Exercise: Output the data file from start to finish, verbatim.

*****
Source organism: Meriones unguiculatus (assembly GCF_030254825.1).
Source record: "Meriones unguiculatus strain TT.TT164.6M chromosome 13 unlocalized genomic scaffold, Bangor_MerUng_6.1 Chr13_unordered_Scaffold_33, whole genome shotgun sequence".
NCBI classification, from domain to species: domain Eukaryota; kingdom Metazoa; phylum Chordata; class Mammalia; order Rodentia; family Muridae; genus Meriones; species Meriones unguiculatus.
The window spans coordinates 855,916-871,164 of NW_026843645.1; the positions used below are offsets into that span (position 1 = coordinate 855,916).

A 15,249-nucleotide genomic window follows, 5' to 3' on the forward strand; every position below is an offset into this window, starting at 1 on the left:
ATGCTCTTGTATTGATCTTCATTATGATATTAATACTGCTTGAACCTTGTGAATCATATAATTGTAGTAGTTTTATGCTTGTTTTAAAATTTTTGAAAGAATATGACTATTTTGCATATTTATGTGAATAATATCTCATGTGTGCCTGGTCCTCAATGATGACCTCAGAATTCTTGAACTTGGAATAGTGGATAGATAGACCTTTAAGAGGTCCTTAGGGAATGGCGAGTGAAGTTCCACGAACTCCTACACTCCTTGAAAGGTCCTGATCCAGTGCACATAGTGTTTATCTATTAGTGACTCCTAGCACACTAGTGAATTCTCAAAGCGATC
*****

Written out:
Source organism: Meriones unguiculatus (assembly GCF_030254825.1).
Source record: "Meriones unguiculatus strain TT.TT164.6M chromosome 13 unlocalized genomic scaffold, Bangor_MerUng_6.1 Chr13_unordered_Scaffold_33, whole genome shotgun sequence".
NCBI classification, from domain to species: domain Eukaryota; kingdom Metazoa; phylum Chordata; class Mammalia; order Rodentia; family Muridae; genus Meriones; species Meriones unguiculatus.
The window spans coordinates 855,916-871,164 of NW_026843645.1; the positions used below are offsets into that span (position 1 = coordinate 855,916).

A 15,249-nucleotide genomic window follows, 5' to 3' on the forward strand; every position below is an offset into this window, starting at 1 on the left:
ATGCTCTTGTATTGATCTTCATTATGATATTAATACTGCTTGAACCTTGTGAATCATATAATTGTAGTAGTTTTATGCTTGTTTTAAAATTTTTGAAAGAATATGACTATTTTGCATATTTATGTGAATAATATCTCATGTGTGCCTGGTCCTCAATGATGACCTCAGAATTCTTGAACTTGGAATAGTGGATAGATAGACCTTTAAGAGGTCCTTAGGGAATGGCGAGTGAAGTTCCACGAACTCCTACACTCCTTGAAAGGTCCTGATCCAGTGCACATAGTGTTTATCTATTAGTGACTCCTAGCACACTAGTGAATTCTCAAAGCGATC